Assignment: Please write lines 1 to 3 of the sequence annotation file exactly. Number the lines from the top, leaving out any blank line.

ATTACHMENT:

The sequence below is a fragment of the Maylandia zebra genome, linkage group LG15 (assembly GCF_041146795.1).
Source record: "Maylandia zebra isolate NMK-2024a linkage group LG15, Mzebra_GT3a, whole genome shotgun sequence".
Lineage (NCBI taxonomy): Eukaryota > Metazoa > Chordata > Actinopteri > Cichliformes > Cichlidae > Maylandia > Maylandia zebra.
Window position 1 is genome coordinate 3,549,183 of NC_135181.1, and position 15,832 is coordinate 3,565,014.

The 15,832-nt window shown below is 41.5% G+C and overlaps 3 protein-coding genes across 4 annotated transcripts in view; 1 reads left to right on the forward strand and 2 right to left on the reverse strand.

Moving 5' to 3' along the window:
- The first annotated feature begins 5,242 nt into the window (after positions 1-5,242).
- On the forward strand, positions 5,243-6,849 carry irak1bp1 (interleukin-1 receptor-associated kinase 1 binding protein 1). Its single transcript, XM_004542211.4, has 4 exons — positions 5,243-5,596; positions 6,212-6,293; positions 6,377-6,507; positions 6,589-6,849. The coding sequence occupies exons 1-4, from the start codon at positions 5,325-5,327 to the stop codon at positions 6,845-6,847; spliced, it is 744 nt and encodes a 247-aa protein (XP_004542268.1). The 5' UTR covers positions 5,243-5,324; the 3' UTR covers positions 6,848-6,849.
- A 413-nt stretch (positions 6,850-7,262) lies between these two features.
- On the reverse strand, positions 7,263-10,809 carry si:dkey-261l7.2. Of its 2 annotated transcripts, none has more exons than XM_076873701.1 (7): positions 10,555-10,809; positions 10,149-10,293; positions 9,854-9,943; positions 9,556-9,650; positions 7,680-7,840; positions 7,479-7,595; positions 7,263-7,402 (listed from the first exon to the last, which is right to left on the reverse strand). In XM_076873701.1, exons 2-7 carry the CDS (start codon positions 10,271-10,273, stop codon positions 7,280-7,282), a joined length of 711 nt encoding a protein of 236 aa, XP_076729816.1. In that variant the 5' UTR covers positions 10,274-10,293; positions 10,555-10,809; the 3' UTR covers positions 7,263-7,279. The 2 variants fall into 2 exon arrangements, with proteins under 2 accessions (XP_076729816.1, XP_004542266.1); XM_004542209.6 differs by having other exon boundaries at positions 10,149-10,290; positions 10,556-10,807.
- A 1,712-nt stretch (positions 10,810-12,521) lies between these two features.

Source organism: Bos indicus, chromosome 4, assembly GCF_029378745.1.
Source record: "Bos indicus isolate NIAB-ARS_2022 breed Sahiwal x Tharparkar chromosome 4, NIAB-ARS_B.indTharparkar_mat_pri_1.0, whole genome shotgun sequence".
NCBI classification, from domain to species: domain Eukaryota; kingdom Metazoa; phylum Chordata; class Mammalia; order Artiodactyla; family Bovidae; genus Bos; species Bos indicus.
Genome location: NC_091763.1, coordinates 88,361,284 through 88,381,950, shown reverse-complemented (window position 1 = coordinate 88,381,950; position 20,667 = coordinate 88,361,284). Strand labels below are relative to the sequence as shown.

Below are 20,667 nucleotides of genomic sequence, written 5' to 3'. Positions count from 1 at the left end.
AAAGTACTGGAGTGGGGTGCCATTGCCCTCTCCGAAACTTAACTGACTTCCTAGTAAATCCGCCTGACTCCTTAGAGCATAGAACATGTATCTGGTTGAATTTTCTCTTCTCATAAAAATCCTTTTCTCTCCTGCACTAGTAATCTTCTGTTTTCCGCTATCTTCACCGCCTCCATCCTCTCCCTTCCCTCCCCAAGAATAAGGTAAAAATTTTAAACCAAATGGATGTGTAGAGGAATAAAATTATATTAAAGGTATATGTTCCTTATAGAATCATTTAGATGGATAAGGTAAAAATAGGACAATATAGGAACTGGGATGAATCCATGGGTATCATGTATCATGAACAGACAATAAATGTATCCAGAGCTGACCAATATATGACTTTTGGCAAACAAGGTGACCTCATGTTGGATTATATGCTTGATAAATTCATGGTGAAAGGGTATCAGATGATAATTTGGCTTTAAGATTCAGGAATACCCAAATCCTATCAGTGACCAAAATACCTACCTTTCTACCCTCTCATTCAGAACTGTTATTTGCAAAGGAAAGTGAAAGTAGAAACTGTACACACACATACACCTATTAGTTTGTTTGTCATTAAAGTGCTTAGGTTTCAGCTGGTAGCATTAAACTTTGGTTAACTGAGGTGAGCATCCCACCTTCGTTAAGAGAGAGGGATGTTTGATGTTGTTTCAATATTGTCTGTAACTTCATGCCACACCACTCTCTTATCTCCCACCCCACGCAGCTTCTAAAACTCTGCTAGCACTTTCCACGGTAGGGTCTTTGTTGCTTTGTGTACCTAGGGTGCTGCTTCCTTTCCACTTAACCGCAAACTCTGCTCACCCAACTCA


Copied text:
The sequence below is a fragment of the Maylandia zebra genome, linkage group LG15 (assembly GCF_041146795.1).
Source record: "Maylandia zebra isolate NMK-2024a linkage group LG15, Mzebra_GT3a, whole genome shotgun sequence".
Lineage (NCBI taxonomy): Eukaryota > Metazoa > Chordata > Actinopteri > Cichliformes > Cichlidae > Maylandia > Maylandia zebra.